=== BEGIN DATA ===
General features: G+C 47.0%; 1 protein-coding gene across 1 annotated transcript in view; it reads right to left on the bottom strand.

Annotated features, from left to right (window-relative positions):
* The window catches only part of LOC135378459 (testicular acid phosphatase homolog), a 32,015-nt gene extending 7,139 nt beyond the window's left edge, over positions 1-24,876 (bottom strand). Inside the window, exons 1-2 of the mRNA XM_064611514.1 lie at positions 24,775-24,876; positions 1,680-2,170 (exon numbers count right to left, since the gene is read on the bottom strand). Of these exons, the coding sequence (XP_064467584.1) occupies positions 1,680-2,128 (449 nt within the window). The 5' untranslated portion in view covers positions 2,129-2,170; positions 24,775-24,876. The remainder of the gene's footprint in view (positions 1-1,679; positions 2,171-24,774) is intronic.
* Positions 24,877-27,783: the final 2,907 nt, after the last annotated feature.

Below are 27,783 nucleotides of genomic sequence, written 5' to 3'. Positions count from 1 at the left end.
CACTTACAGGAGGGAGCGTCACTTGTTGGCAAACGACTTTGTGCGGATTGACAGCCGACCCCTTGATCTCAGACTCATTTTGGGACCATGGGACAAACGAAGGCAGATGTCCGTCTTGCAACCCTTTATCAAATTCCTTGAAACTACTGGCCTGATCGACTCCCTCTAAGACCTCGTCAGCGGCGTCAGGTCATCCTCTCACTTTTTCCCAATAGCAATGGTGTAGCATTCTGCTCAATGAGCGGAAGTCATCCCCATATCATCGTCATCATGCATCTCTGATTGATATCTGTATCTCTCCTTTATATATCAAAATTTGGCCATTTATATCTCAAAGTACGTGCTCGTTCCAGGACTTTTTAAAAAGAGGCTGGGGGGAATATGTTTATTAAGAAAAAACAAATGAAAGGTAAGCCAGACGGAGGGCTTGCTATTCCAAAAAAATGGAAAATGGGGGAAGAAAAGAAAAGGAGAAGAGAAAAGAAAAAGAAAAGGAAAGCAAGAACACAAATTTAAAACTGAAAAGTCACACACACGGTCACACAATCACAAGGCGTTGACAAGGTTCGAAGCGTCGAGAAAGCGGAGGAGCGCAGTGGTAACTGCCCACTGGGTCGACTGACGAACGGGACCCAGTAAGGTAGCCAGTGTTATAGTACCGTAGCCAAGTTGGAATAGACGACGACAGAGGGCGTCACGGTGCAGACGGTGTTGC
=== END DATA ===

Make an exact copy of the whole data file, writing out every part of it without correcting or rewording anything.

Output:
General features: G+C 47.0%; 1 protein-coding gene across 1 annotated transcript in view; it reads right to left on the bottom strand.

Annotated features, from left to right (window-relative positions):
* The window catches only part of LOC135378459 (testicular acid phosphatase homolog), a 32,015-nt gene extending 7,139 nt beyond the window's left edge, over positions 1-24,876 (bottom strand). Inside the window, exons 1-2 of the mRNA XM_064611514.1 lie at positions 24,775-24,876; positions 1,680-2,170 (exon numbers count right to left, since the gene is read on the bottom strand). Of these exons, the coding sequence (XP_064467584.1) occupies positions 1,680-2,128 (449 nt within the window). The 5' untranslated portion in view covers positions 2,129-2,170; positions 24,775-24,876. The remainder of the gene's footprint in view (positions 1-1,679; positions 2,171-24,774) is intronic.
* Positions 24,877-27,783: the final 2,907 nt, after the last annotated feature.

Below are 27,783 nucleotides of genomic sequence, written 5' to 3'. Positions count from 1 at the left end.
CACTTACAGGAGGGAGCGTCACTTGTTGGCAAACGACTTTGTGCGGATTGACAGCCGACCCCTTGATCTCAGACTCATTTTGGGACCATGGGACAAACGAAGGCAGATGTCCGTCTTGCAACCCTTTATCAAATTCCTTGAAACTACTGGCCTGATCGACTCCCTCTAAGACCTCGTCAGCGGCGTCAGGTCATCCTCTCACTTTTTCCCAATAGCAATGGTGTAGCATTCTGCTCAATGAGCGGAAGTCATCCCCATATCATCGTCATCATGCATCTCTGATTGATATCTGTATCTCTCCTTTATATATCAAAATTTGGCCATTTATATCTCAAAGTACGTGCTCGTTCCAGGACTTTTTAAAAAGAGGCTGGGGGGAATATGTTTATTAAGAAAAAACAAATGAAAGGTAAGCCAGACGGAGGGCTTGCTATTCCAAAAAAATGGAAAATGGGGGAAGAAAAGAAAAGGAGAAGAGAAAAGAAAAAGAAAAGGAAAGCAAGAACACAAATTTAAAACTGAAAAGTCACACACACGGTCACACAATCACAAGGCGTTGACAAGGTTCGAAGCGTCGAGAAAGCGGAGGAGCGCAGTGGTAACTGCCCACTGGGTCGACTGACGAACGGGACCCAGTAAGGTAGCCAGTGTTATAGTACCGTAGCCAAGTTGGAATAGACGACGACAGAGGGCGTCACGGTGCAGACGGTGTTGC